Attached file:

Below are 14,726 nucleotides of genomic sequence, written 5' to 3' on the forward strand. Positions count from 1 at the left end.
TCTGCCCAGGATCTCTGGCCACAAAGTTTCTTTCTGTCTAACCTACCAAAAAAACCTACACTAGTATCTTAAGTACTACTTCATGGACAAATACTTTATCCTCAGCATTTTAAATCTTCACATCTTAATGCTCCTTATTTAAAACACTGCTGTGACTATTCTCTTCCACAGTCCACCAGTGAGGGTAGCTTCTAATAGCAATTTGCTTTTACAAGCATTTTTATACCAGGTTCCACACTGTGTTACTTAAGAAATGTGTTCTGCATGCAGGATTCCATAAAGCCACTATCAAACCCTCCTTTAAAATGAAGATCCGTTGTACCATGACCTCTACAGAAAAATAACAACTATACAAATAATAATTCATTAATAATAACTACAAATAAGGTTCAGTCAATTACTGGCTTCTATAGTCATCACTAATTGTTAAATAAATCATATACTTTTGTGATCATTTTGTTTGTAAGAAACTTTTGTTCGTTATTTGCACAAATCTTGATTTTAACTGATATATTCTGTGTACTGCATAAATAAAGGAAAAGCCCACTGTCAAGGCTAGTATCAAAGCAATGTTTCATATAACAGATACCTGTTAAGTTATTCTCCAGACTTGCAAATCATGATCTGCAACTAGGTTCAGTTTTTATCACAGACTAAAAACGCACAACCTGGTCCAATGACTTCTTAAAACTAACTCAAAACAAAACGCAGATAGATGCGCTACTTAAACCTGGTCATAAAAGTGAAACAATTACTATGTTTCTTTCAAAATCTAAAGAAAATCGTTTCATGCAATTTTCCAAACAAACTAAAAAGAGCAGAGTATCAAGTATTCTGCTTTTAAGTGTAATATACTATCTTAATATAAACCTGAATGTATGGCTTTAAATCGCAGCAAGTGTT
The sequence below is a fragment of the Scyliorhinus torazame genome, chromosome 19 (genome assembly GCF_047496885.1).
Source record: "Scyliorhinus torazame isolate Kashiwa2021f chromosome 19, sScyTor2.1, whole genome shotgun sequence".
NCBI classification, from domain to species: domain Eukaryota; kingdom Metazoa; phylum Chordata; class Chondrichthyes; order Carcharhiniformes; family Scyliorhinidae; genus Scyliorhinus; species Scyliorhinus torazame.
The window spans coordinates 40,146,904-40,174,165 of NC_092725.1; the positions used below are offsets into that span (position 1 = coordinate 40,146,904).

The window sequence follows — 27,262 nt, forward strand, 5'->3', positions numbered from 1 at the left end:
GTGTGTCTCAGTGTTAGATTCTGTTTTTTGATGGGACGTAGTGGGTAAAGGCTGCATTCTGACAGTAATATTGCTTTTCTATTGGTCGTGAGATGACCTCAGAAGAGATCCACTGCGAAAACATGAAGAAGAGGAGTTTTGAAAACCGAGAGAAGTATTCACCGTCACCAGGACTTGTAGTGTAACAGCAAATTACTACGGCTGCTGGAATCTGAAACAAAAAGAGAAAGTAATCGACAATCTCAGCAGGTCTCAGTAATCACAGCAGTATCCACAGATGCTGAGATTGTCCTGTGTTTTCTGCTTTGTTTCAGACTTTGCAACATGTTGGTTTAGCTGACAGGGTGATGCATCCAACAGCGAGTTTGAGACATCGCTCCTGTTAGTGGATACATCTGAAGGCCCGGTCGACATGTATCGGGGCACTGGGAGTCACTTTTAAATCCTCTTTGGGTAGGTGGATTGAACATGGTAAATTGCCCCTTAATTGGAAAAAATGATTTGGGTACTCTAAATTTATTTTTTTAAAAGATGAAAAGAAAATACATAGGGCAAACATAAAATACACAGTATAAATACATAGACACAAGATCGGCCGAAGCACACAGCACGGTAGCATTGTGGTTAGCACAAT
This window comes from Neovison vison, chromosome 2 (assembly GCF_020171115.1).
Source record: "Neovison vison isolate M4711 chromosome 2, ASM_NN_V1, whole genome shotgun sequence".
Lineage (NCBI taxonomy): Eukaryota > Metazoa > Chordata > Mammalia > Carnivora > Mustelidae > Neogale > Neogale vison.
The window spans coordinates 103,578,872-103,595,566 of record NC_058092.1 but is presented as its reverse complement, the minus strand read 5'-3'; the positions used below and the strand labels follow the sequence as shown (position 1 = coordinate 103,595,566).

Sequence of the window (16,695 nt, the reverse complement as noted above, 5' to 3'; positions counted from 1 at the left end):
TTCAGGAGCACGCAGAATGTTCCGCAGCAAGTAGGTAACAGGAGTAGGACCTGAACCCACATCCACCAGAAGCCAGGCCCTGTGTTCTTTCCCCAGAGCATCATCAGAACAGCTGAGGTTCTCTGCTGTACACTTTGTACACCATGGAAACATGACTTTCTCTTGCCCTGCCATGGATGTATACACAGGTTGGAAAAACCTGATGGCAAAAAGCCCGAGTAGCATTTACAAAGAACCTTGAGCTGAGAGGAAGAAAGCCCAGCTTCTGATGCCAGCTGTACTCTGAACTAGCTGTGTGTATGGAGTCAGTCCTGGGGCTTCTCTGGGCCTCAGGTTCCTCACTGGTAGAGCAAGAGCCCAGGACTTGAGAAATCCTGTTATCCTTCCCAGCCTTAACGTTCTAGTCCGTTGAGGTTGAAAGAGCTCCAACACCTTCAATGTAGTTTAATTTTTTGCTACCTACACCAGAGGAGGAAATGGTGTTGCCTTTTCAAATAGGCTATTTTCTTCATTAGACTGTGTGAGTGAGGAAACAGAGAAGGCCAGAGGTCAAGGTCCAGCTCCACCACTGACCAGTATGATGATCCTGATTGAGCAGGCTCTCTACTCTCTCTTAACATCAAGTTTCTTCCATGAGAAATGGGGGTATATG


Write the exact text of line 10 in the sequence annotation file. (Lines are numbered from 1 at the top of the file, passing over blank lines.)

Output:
Source record: "Neovison vison isolate M4711 chromosome 2, ASM_NN_V1, whole genome shotgun sequence".